Monday, 9 May 2011

Fear and Loathing in Las Vegas

Hunter S. Thompson

I know they made a film out of this in the 90s, but I can't get my head around that. Not because it's an unfilmable mess; I have no trouble imagining this as a film. Almost the opposite. I can picture the film exceptionally well, because I've already seen Withnail & I half a dozen times.

Two drugged and drunk friends go on a crazy roadtrip and mourn the passing of the 1960s, and all those years entailed. Yep, that's the same story. As Withnail and Fear and Loathing are both at least 'based on' true events, though, I'm not calling plagiarism (except in the way that all non-fiction is plagiarism, by stealing bits from real life.)

The fictional truth/factual nonsense angle is undiluted in Fear and Loathing. This is, after all, the textbook example of Gonzo journalism (it was only in the Post Script material in this Harper Perennial edition that I learned that Gonzo journalism wasn't Thompson's own coinage.)

Maybe the lure of Gonzo journalism was contextual to its time. From my perspective, though, there is little that is surprising or original in it. I'd be massively surprised if it really did only take hold in the late 60s -- it's a fundamental tool of storytelling (or truth-telling, whatever) -- just having an identity crisis.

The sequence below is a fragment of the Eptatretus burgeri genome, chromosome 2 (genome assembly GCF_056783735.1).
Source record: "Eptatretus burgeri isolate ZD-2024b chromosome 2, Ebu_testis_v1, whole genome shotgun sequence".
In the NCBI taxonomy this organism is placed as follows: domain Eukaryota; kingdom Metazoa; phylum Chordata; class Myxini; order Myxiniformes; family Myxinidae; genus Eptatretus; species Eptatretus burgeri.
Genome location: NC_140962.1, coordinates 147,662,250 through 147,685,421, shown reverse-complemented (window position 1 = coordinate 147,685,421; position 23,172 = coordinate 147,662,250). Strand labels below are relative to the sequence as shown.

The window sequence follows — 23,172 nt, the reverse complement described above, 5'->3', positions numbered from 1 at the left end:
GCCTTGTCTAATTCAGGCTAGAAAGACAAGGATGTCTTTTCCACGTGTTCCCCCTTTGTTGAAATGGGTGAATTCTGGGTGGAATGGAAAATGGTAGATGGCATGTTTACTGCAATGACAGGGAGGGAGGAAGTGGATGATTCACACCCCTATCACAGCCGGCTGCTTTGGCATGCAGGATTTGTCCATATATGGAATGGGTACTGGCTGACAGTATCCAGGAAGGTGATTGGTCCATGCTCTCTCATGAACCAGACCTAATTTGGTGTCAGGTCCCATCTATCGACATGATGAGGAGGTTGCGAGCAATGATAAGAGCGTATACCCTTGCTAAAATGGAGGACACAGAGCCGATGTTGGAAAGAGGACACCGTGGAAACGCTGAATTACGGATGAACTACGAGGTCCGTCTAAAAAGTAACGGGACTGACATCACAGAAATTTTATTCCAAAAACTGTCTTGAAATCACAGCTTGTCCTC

That's not to say Hunter Thompson's own take on the mongrel approach is not frantically exciting and readable. Fear and Loathing paints a very different picture of the end-of-the-decade malaise than that found in the rain-filled English Withnail. Thompson is looking back, mourning the loss of the bigger thing; the movement, the intangible moment when everyone who was there was part of the same cresting wave. Withnail's journey is a much more personal one; looking forward, but not with positivity. He is staring down the barrel of a hopeless life, the decade after Hope reached an all time international high.

How much of that difference in perspective is genuine, and how much is some Gonzo insinuation from the weather the two stories both fight and embody, I wouldn't care to say.


  1. why is it called Gonzo?

  2. Allegedly because of the muppet -- Fozzie was a bear, Kermit was quite clearly a frog, Animal was pure animal, but Gonzo was... Gonzo. A bit of everything, a bit of nothing, not definable with reference to other things.

  3. I love this book. I really do. It's one of the best stories ever told on "absence". Two feral animals of the sixties, lost in a desert of meaninglessness, trying to live up to a promise that nobody believes in anymore. Very touching I thought. Despite the debauchery, I thought it pictured a loss of innocence not so far from mine.

  4. That's interesting. I can't say I read it as them trying to live up to anything... all the talk of the American Dream seemed to sway between the bitter and the mocking.

  5. I've not read either of these, though I've heard of both. I can't say I was ever attracted to Gonzo journalism. The closest I've ever got was Tom Wolfe's The Right Stuff which I think is loosely associated with Gonzo journalism.